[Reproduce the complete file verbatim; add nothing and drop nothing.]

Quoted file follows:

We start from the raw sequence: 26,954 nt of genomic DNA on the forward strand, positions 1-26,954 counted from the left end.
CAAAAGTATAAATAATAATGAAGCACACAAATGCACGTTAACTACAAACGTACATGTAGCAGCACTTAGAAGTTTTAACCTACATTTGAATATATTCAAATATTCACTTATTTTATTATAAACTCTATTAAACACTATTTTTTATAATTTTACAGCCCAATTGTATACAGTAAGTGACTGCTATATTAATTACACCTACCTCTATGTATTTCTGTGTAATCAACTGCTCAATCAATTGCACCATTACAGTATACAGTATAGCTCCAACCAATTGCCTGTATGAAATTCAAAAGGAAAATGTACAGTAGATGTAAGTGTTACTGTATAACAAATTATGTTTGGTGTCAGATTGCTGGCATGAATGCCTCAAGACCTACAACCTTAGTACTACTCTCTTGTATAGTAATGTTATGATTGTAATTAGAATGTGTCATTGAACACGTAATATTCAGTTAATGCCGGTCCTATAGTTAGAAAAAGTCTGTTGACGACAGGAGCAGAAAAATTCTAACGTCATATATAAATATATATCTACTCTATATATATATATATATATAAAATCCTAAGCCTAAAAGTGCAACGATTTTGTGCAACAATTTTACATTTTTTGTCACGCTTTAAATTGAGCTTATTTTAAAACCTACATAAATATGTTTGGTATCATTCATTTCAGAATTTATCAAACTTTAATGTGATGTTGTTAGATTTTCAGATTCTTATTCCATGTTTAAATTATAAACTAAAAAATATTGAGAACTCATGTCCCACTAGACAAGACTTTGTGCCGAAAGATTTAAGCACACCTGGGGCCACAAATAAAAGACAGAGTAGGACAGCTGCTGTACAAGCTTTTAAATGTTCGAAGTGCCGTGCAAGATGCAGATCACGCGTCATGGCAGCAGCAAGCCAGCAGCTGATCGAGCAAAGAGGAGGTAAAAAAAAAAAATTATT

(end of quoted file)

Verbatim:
We start from the raw sequence: 26,954 nt of genomic DNA on the forward strand, positions 1-26,954 counted from the left end.
CAAAAGTATAAATAATAATGAAGCACACAAATGCACGTTAACTACAAACGTACATGTAGCAGCACTTAGAAGTTTTAACCTACATTTGAATATATTCAAATATTCACTTATTTTATTATAAACTCTATTAAACACTATTTTTTATAATTTTACAGCCCAATTGTATACAGTAAGTGACTGCTATATTAATTACACCTACCTCTATGTATTTCTGTGTAATCAACTGCTCAATCAATTGCACCATTACAGTATACAGTATAGCTCCAACCAATTGCCTGTATGAAATTCAAAAGGAAAATGTACAGTAGATGTAAGTGTTACTGTATAACAAATTATGTTTGGTGTCAGATTGCTGGCATGAATGCCTCAAGACCTACAACCTTAGTACTACTCTCTTGTATAGTAATGTTATGATTGTAATTAGAATGTGTCATTGAACACGTAATATTCAGTTAATGCCGGTCCTATAGTTAGAAAAAGTCTGTTGACGACAGGAGCAGAAAAATTCTAACGTCATATATAAATATATATCTACTCTATATATATATATATATATAAAATCCTAAGCCTAAAAGTGCAACGATTTTGTGCAACAATTTTACATTTTTTGTCACGCTTTAAATTGAGCTTATTTTAAAACCTACATAAATATGTTTGGTATCATTCATTTCAGAATTTATCAAACTTTAATGTGATGTTGTTAGATTTTCAGATTCTTATTCCATGTTTAAATTATAAACTAAAAAATATTGAGAACTCATGTCCCACTAGACAAGACTTTGTGCCGAAAGATTTAAGCACACCTGGGGCCACAAATAAAAGACAGAGTAGGACAGCTGCTGTACAAGCTTTTAAATGTTCGAAGTGCCGTGCAAGATGCAGATCACGCGTCATGGCAGCAGCAAGCCAGCAGCTGATCGAGCAAAGAGGAGGTAAAAAAAAAAAATTATT